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Sentencing set for 2 in Arizona ballot harvesting case

Voters in Arizona.Courtney Pedroza/Photographer: Courtney Pedroza/G

YUMA, Ariz. (AP) — Two women are scheduled to be sentenced Thursday in southern Arizona for their conviction for illegally collecting four early ballots during the 2020 primary election.

Authorities say Guillermina Fuentes and Alma Juarez participated in “ballot harvesting.” That's a practice once used by both political parties to boost turnout but was made illegal by a 2016 state law that barred anyone but a family member or caregiver from returning early ballots for another person. It’s the only case filed so far by the state attorney general under the law.

Authorities say Fuentes ran a sophisticated operation using her status as a well-known Democratic operative in the Arizona border city of San Luis to persuade voters to let her gather and, in some cases, fill out their ballots. But the crime she admitted in court last month does not involve filling out ballots or any broader efforts.

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Fuentes and Juarez each pleaded guilty to a charge of ballot abuse, acknowledging they collected early ballots for people who weren’t family members, didn’t live with them or weren’t receiving care from them.

Fuentes’ conviction was a felony, and she could be sentenced to probation or up to two years in prison, while Juarez’s was a misdemeanor. Under Juarez's plea agreement, if she has cooperated as promised she will be sentenced to probation and prosecutors will not seek jail time.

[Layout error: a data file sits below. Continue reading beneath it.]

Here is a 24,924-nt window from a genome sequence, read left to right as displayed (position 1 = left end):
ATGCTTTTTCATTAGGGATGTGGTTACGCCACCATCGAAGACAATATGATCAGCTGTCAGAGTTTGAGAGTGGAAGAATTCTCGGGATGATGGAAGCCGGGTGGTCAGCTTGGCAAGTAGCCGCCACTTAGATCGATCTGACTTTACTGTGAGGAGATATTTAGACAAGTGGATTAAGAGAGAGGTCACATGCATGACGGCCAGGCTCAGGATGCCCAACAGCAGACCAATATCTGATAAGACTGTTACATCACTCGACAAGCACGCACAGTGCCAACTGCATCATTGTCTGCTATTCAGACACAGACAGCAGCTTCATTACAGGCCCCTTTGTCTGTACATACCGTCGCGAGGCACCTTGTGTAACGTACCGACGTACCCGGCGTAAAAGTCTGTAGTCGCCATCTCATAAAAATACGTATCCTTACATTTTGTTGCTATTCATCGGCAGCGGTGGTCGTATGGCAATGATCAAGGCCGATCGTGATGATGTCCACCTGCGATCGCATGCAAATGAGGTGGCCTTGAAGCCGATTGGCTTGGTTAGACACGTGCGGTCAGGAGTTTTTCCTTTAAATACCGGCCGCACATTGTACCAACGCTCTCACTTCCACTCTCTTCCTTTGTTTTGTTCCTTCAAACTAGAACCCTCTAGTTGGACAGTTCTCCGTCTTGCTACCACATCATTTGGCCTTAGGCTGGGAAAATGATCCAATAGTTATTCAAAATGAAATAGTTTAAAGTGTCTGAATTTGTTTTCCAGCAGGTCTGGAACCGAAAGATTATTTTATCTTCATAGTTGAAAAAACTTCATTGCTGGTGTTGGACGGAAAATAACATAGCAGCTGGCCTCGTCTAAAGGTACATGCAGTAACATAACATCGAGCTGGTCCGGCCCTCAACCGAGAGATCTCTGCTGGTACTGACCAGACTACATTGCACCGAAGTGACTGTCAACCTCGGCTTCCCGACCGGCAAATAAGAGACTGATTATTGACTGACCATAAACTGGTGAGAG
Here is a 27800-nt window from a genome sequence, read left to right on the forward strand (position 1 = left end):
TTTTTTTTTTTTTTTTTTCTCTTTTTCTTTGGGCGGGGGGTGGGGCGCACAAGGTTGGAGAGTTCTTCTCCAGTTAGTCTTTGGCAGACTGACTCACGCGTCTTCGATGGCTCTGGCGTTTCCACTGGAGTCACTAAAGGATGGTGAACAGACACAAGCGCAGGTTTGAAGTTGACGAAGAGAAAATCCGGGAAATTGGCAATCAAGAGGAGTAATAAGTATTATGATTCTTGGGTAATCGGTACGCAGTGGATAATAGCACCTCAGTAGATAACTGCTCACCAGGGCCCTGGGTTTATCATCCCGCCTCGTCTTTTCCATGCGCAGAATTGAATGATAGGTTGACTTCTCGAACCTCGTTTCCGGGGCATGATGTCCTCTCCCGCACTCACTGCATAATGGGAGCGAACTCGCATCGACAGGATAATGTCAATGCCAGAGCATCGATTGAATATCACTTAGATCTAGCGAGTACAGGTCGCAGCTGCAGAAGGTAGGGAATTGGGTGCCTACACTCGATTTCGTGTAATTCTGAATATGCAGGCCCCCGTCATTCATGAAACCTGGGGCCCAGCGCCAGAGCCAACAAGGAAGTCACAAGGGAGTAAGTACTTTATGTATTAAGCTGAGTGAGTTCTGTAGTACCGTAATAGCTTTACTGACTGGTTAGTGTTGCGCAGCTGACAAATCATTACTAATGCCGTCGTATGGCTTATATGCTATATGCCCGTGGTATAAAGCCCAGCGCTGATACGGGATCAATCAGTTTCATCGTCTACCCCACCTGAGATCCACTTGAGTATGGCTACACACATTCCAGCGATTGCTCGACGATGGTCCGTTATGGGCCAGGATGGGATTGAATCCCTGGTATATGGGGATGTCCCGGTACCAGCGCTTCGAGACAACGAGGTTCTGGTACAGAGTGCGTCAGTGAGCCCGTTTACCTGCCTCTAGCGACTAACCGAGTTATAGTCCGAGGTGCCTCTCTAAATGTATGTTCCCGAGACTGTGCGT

Three other felony charges against Fuentes were dismissed. Those charges had alleged that Fuentes filled out one voter’s ballot and forged signatures on some of the four ballots she illegally returned for people who weren’t family members.

Republicans who have rallied around the possibility of widespread voting fraud in the 2020 election where former President Donald Trump was defeated have pointed to the charges against Fuentes as part of a broader pattern in battleground states. But there’s no sign her illegal ballot collection went beyond the small-town politics Fuentes was involved in.

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Records from an investigation by Arizona Attorney General Mark Brnovich’s office show that fewer than a dozen ballots could be linked to Fuentes, not enough to make a difference in all but the tightest local races.

Investigators have said it appeared Fuentes used her position as a powerful figure in the heavily Mexican American community to get people to give her or others their ballots to return to the polls.

Fuentes and Juarez were seen with several mail-in envelopes outside a cultural center in San Luis on the day of the 2020 primary election, according to reports from investigators. The ballots were taken inside and dropped in a ballot box.

Fuentes was recorded on video by a write-in candidate who called the Yuma County sheriff.

An investigation was launched that day, and about 50 ballots checked for fingerprints, which were inconclusive. The investigation was taken over by the attorney general’s office within days, with investigators collaborating with sheriff’s deputies to interview voters, Fuentes and others.

Although Fuentes was charged only with actions that appear on the videotape and involve just a handful of ballots, investigators believe the effort went much farther.

An investigator for the Attorney General’s Office said there was some evidence suggesting Fuentes actively canvassed San Luis neighborhoods and collected ballots, in some cases paying for them.

Collecting ballots in that manner was a common get-out-the-vote tactic used by both political parties before Arizona passed the 2016 law, though Democrats used the practice more aggressively. Paying for ballots has never been legal.

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The state’s ban on ballot harvesting was upheld by the U.S. Supreme Court last year.